Over a decade ago Amrop and the Harvard business school first published its study titled "The International Executive" and provided pointers to global organisations on how a cadre of internationally adept executives might be developed. India is now on a path of rapid growth and we are delighted to publish another first of its kind "To be or Not to Be"; Expatriates in Indian Companies".
In this study the term Expatriate refers to a person of non-Indian origin, but working and residing in India. On the other hand the term Repatriate refers to a person of Indian origin who has returned to India for work after having spent some or most part of his professional career outside India.
This research has unique depth as conclusions and insights are drawn from a diverse group of senior executives, with their own unique personal experiences on the subject. It establishes that there an increase in willingness to look beyond India and native Indians – that goes well beyond the obvious advantage of skills and ability. But many appear less prepared to accept the wider benefits and hence experience lower value. The expatriates also appear less prepared for this adaptation which at times is complex.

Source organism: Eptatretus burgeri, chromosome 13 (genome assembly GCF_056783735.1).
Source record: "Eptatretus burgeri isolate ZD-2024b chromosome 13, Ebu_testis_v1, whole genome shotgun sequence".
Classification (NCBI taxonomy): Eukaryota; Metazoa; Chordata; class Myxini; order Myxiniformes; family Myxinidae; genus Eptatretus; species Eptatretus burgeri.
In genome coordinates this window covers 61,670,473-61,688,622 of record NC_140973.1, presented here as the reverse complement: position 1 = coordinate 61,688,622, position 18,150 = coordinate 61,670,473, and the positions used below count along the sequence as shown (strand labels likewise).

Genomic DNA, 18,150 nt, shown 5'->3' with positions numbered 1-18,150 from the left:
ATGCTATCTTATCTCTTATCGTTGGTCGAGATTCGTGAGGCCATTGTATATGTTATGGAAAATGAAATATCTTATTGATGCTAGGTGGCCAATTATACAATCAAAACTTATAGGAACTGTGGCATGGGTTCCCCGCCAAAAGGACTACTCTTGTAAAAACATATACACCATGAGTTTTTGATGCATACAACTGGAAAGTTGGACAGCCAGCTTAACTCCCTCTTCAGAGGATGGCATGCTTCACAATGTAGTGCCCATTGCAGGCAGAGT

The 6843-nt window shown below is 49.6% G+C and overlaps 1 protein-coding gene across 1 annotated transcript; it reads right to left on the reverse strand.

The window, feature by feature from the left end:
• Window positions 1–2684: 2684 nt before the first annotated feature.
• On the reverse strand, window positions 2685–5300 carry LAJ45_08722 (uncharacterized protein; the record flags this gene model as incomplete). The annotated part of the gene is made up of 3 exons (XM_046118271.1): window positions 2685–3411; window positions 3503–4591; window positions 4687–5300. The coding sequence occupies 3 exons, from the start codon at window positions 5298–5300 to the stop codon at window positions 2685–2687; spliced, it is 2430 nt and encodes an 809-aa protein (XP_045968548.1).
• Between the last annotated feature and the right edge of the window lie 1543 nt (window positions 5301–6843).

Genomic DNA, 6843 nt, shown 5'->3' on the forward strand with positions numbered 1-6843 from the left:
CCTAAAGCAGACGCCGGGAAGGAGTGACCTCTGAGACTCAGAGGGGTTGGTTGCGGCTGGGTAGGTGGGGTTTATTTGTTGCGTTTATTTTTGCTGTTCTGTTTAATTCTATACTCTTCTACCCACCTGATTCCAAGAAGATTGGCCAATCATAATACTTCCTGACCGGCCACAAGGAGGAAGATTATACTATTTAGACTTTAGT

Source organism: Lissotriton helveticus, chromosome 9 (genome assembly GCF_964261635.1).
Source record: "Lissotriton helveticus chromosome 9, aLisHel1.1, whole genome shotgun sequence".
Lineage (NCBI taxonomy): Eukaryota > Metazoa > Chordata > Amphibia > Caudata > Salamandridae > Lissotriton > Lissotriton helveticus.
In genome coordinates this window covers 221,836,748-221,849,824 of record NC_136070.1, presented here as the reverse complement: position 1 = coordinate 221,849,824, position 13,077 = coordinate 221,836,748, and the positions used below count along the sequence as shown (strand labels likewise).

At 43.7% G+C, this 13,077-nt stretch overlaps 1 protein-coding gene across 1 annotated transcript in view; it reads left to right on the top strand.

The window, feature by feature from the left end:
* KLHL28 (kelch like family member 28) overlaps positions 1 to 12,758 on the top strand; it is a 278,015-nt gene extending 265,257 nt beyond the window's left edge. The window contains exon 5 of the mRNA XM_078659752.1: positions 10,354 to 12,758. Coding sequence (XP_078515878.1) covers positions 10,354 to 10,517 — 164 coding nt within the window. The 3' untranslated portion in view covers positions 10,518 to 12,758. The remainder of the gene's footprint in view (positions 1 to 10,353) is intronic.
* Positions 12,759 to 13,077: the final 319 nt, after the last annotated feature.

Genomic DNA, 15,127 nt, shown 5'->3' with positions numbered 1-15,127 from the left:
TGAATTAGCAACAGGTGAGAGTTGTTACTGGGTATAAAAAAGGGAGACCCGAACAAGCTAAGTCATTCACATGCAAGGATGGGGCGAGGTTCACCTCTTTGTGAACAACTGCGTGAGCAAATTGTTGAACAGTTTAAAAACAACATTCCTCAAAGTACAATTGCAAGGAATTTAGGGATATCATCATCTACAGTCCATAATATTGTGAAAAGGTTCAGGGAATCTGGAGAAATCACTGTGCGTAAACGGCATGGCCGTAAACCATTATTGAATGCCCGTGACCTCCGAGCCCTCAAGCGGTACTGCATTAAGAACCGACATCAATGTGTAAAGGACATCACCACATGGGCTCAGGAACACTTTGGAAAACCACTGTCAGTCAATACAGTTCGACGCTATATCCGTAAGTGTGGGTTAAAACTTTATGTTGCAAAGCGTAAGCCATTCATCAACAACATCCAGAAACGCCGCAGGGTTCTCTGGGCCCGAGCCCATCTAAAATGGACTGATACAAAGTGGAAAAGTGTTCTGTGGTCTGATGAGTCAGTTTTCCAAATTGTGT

The drivers of expatriate attraction themselves are not without surprise and suggest possibilities that are promising. The research has given body to debates such as the question of "who is better" . Expatriates or Repatriates. The answers challenge many past mind sets and while for many Indian organisations "Repatriates" are a preferred choice when seeking global talent, the research establishes that their fitment can be full of strife.
Best practices and suggested approaches have been put together that provide a framework for reaching a successful balance. Incorporating other research work from Amrop, the study also recommends Indian companies to build a cadre of international executives through a sustained long term approach to globalization of internal talent. In a small but relevant way, the role of the Government has been debated and parallels drawn with other countries. The key message for Indian companies being – prepare, support and enable fitment. While for expatriates, they need to focus on adaptability and demonstrate value and not simply rest on past laurels.
At many places in the study percentages have been calculated basis comments by respondents. Given the nature of this quantitative study, these percentages may not be truly generalized.
The study is gender neutral and 'she' or 'he' is used for the ease of language and will always mean both together.